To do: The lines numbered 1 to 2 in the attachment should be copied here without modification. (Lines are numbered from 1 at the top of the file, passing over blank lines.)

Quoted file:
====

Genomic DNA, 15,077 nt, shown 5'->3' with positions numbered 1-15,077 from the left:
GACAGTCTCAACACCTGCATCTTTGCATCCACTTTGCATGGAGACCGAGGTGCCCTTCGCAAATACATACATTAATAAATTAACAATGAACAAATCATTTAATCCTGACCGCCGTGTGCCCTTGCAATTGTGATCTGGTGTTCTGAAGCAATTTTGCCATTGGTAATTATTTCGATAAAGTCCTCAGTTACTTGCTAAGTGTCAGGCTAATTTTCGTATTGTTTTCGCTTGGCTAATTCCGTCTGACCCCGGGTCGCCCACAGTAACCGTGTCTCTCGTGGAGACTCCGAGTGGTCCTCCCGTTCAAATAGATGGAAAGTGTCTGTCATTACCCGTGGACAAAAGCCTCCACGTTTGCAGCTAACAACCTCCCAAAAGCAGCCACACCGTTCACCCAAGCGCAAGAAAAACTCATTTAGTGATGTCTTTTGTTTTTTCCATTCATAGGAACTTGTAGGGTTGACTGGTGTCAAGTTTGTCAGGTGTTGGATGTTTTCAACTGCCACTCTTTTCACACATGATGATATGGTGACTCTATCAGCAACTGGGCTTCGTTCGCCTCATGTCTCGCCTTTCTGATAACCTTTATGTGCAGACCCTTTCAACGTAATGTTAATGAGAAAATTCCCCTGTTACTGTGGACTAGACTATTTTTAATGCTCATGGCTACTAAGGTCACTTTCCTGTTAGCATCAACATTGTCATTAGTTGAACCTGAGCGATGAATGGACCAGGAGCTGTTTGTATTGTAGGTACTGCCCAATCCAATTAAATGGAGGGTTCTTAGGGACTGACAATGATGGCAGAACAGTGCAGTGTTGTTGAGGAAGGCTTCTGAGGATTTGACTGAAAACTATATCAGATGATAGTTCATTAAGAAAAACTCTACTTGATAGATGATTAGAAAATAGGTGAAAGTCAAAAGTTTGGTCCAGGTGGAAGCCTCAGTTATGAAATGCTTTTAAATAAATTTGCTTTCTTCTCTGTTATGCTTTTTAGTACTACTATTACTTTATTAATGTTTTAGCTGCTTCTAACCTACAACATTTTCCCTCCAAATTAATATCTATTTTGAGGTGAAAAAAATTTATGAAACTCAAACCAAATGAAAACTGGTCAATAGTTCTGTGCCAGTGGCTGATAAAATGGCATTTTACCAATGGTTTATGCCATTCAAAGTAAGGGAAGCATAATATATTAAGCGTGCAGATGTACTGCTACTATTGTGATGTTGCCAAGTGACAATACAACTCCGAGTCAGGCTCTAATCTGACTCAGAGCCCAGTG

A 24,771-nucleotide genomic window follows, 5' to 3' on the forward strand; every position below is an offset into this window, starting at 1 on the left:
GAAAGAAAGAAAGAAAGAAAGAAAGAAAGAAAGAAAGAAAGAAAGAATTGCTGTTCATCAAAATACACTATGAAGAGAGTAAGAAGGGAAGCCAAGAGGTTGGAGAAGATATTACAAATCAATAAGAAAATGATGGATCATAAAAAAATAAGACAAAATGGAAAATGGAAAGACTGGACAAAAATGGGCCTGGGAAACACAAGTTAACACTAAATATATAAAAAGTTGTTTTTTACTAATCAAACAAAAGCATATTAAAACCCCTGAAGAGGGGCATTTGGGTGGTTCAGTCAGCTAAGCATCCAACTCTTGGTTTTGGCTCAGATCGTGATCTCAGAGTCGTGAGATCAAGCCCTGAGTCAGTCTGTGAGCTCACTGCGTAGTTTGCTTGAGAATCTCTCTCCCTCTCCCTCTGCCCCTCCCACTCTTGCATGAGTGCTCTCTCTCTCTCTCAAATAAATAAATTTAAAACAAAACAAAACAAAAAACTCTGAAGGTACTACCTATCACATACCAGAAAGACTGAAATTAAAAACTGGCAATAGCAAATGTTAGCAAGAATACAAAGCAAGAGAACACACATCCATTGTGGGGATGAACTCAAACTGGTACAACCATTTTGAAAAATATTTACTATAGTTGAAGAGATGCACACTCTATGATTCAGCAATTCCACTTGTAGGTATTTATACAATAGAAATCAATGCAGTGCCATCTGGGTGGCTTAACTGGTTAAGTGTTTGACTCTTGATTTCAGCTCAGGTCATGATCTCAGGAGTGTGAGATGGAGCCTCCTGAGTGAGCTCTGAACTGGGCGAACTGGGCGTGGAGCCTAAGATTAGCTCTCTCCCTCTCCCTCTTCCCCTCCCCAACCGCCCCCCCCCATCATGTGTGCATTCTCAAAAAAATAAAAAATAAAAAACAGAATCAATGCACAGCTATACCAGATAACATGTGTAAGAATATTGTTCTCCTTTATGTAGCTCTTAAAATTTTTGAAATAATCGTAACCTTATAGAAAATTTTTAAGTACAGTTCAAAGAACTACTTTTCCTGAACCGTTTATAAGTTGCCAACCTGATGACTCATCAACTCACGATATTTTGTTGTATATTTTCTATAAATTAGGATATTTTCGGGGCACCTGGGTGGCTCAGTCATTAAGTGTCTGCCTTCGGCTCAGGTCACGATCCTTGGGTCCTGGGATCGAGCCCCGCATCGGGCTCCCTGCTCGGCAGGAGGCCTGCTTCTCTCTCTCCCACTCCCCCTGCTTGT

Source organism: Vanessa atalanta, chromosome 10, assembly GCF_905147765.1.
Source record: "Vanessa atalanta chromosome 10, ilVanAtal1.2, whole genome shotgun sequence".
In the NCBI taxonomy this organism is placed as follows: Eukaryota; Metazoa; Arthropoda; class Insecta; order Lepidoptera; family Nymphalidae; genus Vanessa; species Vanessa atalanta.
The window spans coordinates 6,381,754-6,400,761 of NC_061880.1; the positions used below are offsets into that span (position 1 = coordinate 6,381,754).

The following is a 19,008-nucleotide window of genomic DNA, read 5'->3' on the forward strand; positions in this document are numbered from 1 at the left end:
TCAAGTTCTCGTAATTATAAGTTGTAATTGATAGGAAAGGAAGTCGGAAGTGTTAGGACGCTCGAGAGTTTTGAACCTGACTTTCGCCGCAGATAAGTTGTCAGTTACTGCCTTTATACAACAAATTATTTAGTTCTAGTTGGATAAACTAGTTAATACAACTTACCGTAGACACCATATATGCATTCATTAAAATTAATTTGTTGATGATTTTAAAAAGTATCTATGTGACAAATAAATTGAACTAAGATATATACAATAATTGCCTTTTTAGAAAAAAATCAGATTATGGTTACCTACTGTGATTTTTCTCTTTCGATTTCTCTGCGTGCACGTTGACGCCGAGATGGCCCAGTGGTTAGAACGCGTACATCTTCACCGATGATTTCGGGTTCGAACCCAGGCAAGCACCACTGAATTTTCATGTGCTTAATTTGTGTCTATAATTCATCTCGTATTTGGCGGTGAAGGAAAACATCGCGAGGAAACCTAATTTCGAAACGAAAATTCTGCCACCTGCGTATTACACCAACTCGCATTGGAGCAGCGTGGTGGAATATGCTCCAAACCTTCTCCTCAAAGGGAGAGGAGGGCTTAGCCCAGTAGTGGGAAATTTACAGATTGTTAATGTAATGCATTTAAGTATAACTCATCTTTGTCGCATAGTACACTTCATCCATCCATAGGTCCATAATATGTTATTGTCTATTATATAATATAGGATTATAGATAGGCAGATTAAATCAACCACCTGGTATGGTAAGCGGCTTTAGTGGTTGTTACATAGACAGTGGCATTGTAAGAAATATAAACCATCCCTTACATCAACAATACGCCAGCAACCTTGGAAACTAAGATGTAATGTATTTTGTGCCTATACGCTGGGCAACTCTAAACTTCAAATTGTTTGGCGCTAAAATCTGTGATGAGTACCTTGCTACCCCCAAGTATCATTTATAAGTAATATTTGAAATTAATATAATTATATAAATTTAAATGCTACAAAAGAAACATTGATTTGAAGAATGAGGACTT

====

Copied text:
Genomic DNA, 15,077 nt, shown 5'->3' with positions numbered 1-15,077 from the left:
GACAGTCTCAACACCTGCATCTTTGCATCCACTTTGCATGGAGACCGAGGTGCCCTTCGCAAATACATACATTAATAAATTAACAATGAACAAATCATTTAATCCTGACCGCCGTGTGCCCTTGCAATTGTGATCTGGTGTTCTGAAGCAATTTTGCCATTGGTAATTATTTCGATAAAGTCCTCAGTTACTTGCTAAGTGTCAGGCTAATTTTCGTATTGTTTTCGCTTGGCTAATTCCGTCTGACCCCGGGTCGCCCACAGTAACCGTGTCTCTCGTGGAGACTCCGAGTGGTCCTCCCGTTCAAATAGATGGAAAGTGTCTGTCATTACCCGTGGACAAAAGCCTCCACGTTTGCAGCTAACAACCTCCCAAAAGCAGCCACACCGTTCACCCAAGCGCAAGAAAAACTCATTTAGTGATGTCTTTTGTTTTTTCCATTCATAGGAACTTGTAGGGTTGACTGGTGTCAAGTTTGTCAGGTGTTGGATGTTTTCAACTGCCACTCTTTTCACACATGATGATATGGTGACTCTATCAGCAACTGGGCTTCGTTCGCCTCATGTCTCGCCTTTCTGATAACCTTTATGTGCAGACCCTTTCAACGTAATGTTAATGAGAAAATTCCCCTGTTACTGTGGACTAGACTATTTTTAATGCTCATGGCTACTAAGGTCACTTTCCTGTTAGCATCAACATTGTCATTAGTTGAACCTGAGCGATGAATGGACCAGGAGCTGTTTGTATTGTAGGTACTGCCCAATCCAATTAAATGGAGGGTTCTTAGGGACTGACAATGATGGCAGAACAGTGCAGTGTTGTTGAGGAAGGCTTCTGAGGATTTGACTGAAAACTATATCAGATGATAGTTCATTAAGAAAAACTCTACTTGATAGATGATTAGAAAATAGGTGAAAGTCAAAAGTTTGGTCCAGGTGGAAGCCTCAGTTATGAAATGCTTTTAAATAAATTTGCTTTCTTCTCTGTTATGCTTTTTAGTACTACTATTACTTTATTAATGTTTTAGCTGCTTCTAACCTACAACATTTTCCCTCCAAATTAATATCTATTTTGAGGTGAAAAAAATTTATGAAACTCAAACCAAATGAAAACTGGTCAATAGTTCTGTGCCAGTGGCTGATAAAATGGCATTTTACCAATGGTTTATGCCATTCAAAGTAAGGGAAGCATAATATATTAAGCGTGCAGATGTACTGCTACTATTGTGATGTTGCCAAGTGACAATACAACTCCGAGTCAGGCTCTAATCTGACTCAGAGCCCAGTG